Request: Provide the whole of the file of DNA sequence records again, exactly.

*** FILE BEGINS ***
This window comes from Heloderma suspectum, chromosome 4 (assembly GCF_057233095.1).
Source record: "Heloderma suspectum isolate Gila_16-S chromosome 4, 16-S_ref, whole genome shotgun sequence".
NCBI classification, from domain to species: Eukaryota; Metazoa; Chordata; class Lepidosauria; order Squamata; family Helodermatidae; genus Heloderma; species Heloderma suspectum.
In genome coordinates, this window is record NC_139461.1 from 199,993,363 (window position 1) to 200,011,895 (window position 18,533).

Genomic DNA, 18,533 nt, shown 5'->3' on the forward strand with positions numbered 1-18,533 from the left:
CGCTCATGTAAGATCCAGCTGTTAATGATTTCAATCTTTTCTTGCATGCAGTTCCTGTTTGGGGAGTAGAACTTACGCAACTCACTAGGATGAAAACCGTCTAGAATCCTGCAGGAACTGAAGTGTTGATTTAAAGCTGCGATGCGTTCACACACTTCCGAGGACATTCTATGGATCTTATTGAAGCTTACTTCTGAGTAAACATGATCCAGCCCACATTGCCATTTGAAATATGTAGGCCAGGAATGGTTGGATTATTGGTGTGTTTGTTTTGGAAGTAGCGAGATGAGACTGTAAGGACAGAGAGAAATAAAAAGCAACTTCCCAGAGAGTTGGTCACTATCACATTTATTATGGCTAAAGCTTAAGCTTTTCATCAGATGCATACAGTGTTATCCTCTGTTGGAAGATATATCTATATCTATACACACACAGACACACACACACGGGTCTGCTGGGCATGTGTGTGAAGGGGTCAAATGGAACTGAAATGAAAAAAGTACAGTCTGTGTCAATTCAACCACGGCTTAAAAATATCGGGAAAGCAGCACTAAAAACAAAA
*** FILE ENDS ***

This window comes from Heloderma suspectum, chromosome 4 (assembly GCF_057233095.1).
Source record: "Heloderma suspectum isolate Gila_16-S chromosome 4, 16-S_ref, whole genome shotgun sequence".
NCBI classification, from domain to species: Eukaryota; Metazoa; Chordata; class Lepidosauria; order Squamata; family Helodermatidae; genus Heloderma; species Heloderma suspectum.
In genome coordinates, this window is record NC_139461.1 from 199,993,363 (window position 1) to 200,011,895 (window position 18,533).

Genomic DNA, 18,533 nt, shown 5'->3' on the forward strand with positions numbered 1-18,533 from the left:
CGCTCATGTAAGATCCAGCTGTTAATGATTTCAATCTTTTCTTGCATGCAGTTCCTGTTTGGGGAGTAGAACTTACGCAACTCACTAGGATGAAAACCGTCTAGAATCCTGCAGGAACTGAAGTGTTGATTTAAAGCTGCGATGCGTTCACACACTTCCGAGGACATTCTATGGATCTTATTGAAGCTTACTTCTGAGTAAACATGATCCAGCCCACATTGCCATTTGAAATATGTAGGCCAGGAATGGTTGGATTATTGGTGTGTTTGTTTTGGAAGTAGCGAGATGAGACTGTAAGGACAGAGAGAAATAAAAAGCAACTTCCCAGAGAGTTGGTCACTATCACATTTATTATGGCTAAAGCTTAAGCTTTTCATCAGATGCATACAGTGTTATCCTCTGTTGGAAGATATATCTATATCTATACACACACAGACACACACACACGGGTCTGCTGGGCATGTGTGTGAAGGGGTCAAATGGAACTGAAATGAAAAAAGTACAGTCTGTGTCAATTCAACCACGGCTTAAAAATATCGGGAAAGCAGCACTAAAAACAAAA